Writings by Tim Girvin
Ellinor

This is a relatively easy climb for spectacular results. For your reference, please see the maps and routes in the 5th floor kitchen for information about how to ascend both Ellinor and Washington, which are in view of each other.

The route up was enshrouded in mist and snow fog, and in some instances, the visibility was extremely limited. Hiking through the snowbound, old growth and second growth timber was solitary and silent, the only sounds coming from a huffing and lonely grouse-like bird that we discovered on the way up. This bird, whose name I have yet to uncover, is of medium size, dark feathered with display plumage on the chest and fantail. When we found it, puffed up, it made a kind of thumping sound, like some distant drummer. Rather than fleeing, it walked away quietly, prancing proudly, its feathers upended in display.

Climbing past the treeline into the avalanche chutes, the air was luminous with moisture and an upward drift of air, coursing silently up the slopes, was the only element stirring. We ascended straight up the chute, still with only occasional revelations of the field above, or below. The air was illumined with the sunlight trying to beat through the density of the atmosphere. Finally, at the top of the crest, a blue brilliance shown through and the upper ridge, with its hogback of spires, sparkled out. High diaphanous, misted gestures and cloud strokes careened above, and to the west, stormier clouds roiled, in waiting. Sitting on crags that crept to precipitous drops of 1000 ft. or more, we lunched in the ever-changing milieu. The eastern and southern views were obscured in white; only the northern and eastern showed their vistas. Shadows drifted over the snowfields, and the sun appeared, and disappeared in the vapor drawings. Finally, the entire scene was reduced to blankness and silence as the clouds rolled in and encumbered the landscape with a gauzy sheath. Ellinor dusted away, we packed up and headed out for the way home.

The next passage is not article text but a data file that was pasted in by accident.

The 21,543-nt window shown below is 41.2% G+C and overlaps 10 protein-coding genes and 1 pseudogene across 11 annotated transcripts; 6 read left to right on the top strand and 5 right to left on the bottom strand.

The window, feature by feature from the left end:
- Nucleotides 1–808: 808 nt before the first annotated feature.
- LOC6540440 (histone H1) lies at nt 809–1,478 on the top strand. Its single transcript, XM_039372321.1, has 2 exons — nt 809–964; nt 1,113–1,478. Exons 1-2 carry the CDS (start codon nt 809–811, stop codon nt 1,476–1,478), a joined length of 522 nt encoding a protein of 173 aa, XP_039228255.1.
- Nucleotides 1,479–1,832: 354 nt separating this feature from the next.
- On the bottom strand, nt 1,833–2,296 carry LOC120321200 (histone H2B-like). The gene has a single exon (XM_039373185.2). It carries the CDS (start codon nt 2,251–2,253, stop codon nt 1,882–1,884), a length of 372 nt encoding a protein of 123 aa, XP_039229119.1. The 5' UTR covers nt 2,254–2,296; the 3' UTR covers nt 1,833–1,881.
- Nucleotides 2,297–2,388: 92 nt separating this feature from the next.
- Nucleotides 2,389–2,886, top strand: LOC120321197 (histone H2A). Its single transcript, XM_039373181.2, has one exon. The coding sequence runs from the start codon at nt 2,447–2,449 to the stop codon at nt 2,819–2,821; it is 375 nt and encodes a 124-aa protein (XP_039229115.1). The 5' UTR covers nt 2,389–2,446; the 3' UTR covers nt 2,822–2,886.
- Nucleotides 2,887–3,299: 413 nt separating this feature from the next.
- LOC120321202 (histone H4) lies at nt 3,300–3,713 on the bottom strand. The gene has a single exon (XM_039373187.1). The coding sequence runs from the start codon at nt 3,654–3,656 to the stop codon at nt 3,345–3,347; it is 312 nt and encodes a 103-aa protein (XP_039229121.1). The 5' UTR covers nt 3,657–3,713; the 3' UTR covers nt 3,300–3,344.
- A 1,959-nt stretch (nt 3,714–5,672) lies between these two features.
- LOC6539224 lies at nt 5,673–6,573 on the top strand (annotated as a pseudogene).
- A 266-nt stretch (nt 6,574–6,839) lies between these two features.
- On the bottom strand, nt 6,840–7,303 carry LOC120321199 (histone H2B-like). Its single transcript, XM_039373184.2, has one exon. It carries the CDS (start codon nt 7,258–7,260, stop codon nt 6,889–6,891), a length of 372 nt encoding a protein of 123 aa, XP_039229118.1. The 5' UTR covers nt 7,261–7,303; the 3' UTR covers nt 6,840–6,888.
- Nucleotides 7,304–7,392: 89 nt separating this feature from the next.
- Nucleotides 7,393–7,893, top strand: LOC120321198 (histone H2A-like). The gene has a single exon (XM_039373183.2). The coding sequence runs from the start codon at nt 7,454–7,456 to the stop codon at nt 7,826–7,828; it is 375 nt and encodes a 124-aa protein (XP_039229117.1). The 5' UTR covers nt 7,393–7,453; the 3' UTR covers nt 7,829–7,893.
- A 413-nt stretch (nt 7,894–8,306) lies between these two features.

One of the benefits of this avalanche ascent is the glissade down (after glissando, the long sweeping stroke across the keys of the piano). This was about 1000ft. down the deep snow channel, carved like a steep, meandering log flume in the snow. Vertical, swift and awash in the buffeting snow, which accumulates and churns the descent with you in the trough, my glissade had one remembered acknowledgement of a gash in the path, next to a cliff face. I knew that the bergschrund was coming, but I couldn't see where it was, especially with the massive explosion of snow from the descent, boot and snowshoe poling to slow down. Finally there it was, but at this speed it was pretty clear that I was now going to catapult myself into the chasm; I tried to brake, flipped and tumbled and "wham" got hit in the head with something hard, like a baseball bat. It was the ice axe strapped to the back of my pack. Just this once, I thought I would use the hiking pole instead of the more common glissade-balancing tool. Next time, I think that I will stick with the axe and save the experimenting for other tools.

With a cranial walnut, I salute you.

Girvin

(Originally sent: Thursday, June 17, 1999)

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